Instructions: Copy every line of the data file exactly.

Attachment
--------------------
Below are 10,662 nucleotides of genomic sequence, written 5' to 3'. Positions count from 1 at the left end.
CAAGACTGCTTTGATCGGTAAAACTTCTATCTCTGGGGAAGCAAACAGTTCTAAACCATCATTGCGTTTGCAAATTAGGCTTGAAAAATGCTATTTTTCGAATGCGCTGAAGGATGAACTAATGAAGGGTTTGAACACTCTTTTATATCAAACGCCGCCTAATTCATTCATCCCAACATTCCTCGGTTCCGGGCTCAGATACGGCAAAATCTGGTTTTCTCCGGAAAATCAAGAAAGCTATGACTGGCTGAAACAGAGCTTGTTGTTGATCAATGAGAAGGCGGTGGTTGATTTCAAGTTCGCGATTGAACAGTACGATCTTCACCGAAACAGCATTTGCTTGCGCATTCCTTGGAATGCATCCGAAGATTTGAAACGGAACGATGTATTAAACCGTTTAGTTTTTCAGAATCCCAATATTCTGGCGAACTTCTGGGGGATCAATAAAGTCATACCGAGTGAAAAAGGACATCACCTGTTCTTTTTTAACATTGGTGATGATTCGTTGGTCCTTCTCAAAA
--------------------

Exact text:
Below are 10,662 nucleotides of genomic sequence, written 5' to 3'. Positions count from 1 at the left end.
CAAGACTGCTTTGATCGGTAAAACTTCTATCTCTGGGGAAGCAAACAGTTCTAAACCATCATTGCGTTTGCAAATTAGGCTTGAAAAATGCTATTTTTCGAATGCGCTGAAGGATGAACTAATGAAGGGTTTGAACACTCTTTTATATCAAACGCCGCCTAATTCATTCATCCCAACATTCCTCGGTTCCGGGCTCAGATACGGCAAAATCTGGTTTTCTCCGGAAAATCAAGAAAGCTATGACTGGCTGAAACAGAGCTTGTTGTTGATCAATGAGAAGGCGGTGGTTGATTTCAAGTTCGCGATTGAACAGTACGATCTTCACCGAAACAGCATTTGCTTGCGCATTCCTTGGAATGCATCCGAAGATTTGAAACGGAACGATGTATTAAACCGTTTAGTTTTTCAGAATCCCAATATTCTGGCGAACTTCTGGGGGATCAATAAAGTCATACCGAGTGAAAAAGGACATCACCTGTTCTTTTTTAACATTGGTGATGATTCGTTGGTCCTTCTCAAAA